German Shepherd Wolf dogs also have another habit that can be irritating for neighbors—they have a tendency to howl. This is because wolves, as pack animals, use howling as a form of communication with their pack in the wild. In addition, your fur baby will be extremely intelligent; however, if your dog is more wolf, then he may be more stubborn, just like his wolf parent and ancestors. However, if your canine companion has more German Shepherd in him, he will be very eager to please and trainable. Training is best done through the use of positive reinforcement methods. Be sure to give your Wolf Shepherd rewards when he does what you ask him to do.

German Shepherd Wolf dogs also require a lot of socialization. In fact, it’s a good idea to get him used to a variety of people and help him learn how to behave in different situations. Always give your fur baby plenty of positive reinforcement, and treats, of course. This type of mixed dog is best for pet parents who are experienced with training dogs that have a strong will, and who can be firm and consistent in their approach to training the Wolf Shepherd. One more fact—if you have a Wolf Shepherd puppy, he may not show wolf-like behaviors until he’s completely grown up!

German Shepherd Wolf Dog Exercise Needs

These dogs are highly energetic—keep in mind that wolves are able to travel 30 miles a day! As a result, you’ll need to make sure your Wolf Shepherd gets about 1-2 hours of exercise each day. If not, your fur baby may end up becoming destructive. It’s also best to have a fenced back yard that is large enough for the dog to roam and play.

When it comes to playing, it’s not a good idea to take a German Shepherd Wolf Shepherd to the dog park. And when you’re out for a walk with your canine companion, always put him in a harness and keep him on the leash at all times.


German Shepherd Wolf dogs are going to shed—they do this about twice a year. So, you’ll need to brush your fur baby a few times a week to help get rid of excess hair, as well as keep his fur from becoming snarled and matted.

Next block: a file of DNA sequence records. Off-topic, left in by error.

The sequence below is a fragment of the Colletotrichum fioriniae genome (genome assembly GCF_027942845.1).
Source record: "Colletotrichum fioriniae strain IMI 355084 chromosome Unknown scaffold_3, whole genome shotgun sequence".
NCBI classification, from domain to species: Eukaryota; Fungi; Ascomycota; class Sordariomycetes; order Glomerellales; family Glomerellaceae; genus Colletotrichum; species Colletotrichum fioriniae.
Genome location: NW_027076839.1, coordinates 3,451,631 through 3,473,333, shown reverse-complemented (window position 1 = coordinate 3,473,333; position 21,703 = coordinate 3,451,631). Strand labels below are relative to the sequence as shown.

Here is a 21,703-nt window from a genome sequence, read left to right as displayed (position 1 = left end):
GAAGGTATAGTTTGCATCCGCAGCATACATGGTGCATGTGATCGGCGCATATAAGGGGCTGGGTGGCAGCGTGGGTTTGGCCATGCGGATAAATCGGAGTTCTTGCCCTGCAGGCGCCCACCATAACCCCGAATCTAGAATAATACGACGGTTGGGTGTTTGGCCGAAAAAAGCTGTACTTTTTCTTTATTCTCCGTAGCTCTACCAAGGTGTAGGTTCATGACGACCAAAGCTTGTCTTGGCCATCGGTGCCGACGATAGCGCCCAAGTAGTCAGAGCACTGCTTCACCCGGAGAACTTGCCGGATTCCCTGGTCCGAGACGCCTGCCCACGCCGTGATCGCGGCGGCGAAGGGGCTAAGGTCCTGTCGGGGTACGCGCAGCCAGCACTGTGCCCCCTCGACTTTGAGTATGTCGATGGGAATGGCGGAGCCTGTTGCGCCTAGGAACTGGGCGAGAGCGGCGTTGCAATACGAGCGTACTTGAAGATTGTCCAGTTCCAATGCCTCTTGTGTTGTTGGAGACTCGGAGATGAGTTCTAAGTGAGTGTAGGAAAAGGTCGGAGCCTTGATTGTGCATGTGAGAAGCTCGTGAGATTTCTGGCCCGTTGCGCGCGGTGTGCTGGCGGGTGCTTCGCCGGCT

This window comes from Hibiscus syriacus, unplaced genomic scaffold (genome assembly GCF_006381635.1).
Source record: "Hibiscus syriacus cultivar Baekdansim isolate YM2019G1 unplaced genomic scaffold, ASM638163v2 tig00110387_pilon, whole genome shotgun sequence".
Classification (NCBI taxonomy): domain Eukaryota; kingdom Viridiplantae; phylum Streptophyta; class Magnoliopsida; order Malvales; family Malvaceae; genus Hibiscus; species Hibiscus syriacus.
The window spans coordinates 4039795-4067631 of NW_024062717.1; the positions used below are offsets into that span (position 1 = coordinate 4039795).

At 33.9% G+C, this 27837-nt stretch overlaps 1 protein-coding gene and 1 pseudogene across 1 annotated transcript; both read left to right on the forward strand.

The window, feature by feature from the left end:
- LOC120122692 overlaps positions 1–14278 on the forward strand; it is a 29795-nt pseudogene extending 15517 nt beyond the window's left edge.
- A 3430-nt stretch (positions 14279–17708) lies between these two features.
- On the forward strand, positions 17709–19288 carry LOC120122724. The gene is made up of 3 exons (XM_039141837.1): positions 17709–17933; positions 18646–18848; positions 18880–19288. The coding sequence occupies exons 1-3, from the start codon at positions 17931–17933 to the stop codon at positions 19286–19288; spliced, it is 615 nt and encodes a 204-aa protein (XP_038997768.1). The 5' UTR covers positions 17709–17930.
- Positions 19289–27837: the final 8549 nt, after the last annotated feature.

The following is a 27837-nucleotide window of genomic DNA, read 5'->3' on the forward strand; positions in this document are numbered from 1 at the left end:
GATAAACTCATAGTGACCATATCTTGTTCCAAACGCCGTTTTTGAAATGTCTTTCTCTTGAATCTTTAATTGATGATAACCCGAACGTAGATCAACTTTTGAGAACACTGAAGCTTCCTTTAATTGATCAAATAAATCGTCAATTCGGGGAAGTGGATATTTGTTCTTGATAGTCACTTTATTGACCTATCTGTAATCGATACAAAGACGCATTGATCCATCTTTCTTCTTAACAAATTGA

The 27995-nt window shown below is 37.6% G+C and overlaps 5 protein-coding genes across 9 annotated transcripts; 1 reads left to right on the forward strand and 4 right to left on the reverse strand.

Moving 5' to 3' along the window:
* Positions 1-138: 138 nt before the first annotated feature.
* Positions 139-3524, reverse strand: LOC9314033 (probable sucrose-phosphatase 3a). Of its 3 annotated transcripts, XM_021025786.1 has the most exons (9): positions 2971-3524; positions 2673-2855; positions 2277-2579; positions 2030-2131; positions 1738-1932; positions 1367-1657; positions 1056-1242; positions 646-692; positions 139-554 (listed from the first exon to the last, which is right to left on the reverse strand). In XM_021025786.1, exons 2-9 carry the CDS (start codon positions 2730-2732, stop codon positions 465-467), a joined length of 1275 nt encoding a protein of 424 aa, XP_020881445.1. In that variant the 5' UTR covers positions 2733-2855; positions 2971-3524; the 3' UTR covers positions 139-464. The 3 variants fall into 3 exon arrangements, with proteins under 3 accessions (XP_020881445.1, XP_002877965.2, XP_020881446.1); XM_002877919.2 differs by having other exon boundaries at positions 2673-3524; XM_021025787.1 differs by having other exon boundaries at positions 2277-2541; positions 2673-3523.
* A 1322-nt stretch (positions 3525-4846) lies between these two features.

As for bathing, a Wolf Shepherd doesn’t need to be bathed very often. Too much bathing could irritate his skin, as well as make his coat unhealthy and dull.


Your Wolf Shepherd needs a diet high in protein; regular dog foods are not a good choice to keep your dog healthy. Instead, you might consider a raw food diet that contains plenty of protein. Keep in mind he needs at least 50% protein in his meals.

If you choose a raw diet for your fur baby, it’s probably a good idea to check with the vet to see if your dog may require supplements to make sure he gets enough vitamins and minerals.

Health Issues

Wolf Shepherds tend to be healthy, but they can still inherit certain health issues from their parents. These may include:

If you’re interested in a German Shepherd Wolf dog, be sure to see if these dogs can legally be kept as pets in your area.

Overall, Wolf Shepherds are beautiful and amazing, and are highly intelligent. However, due to their wolf genes, these dogs can be unpredictable. Even so, for the right pet parent, German Shepherd Wolf dogs can make loyal, loving companions.

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Kyoko is from a family of 3 and moved to New York with her parents and siblings when she was 13. Kyoko is fond of spending a great amount of time with pets, specifically her beagle Luna and cat Missy. Her boyfriend often complains that she spends too much time giving attention to their animals. Kyoko has written dozens of articles concerning pets and is aiming at owning a pet shop one day!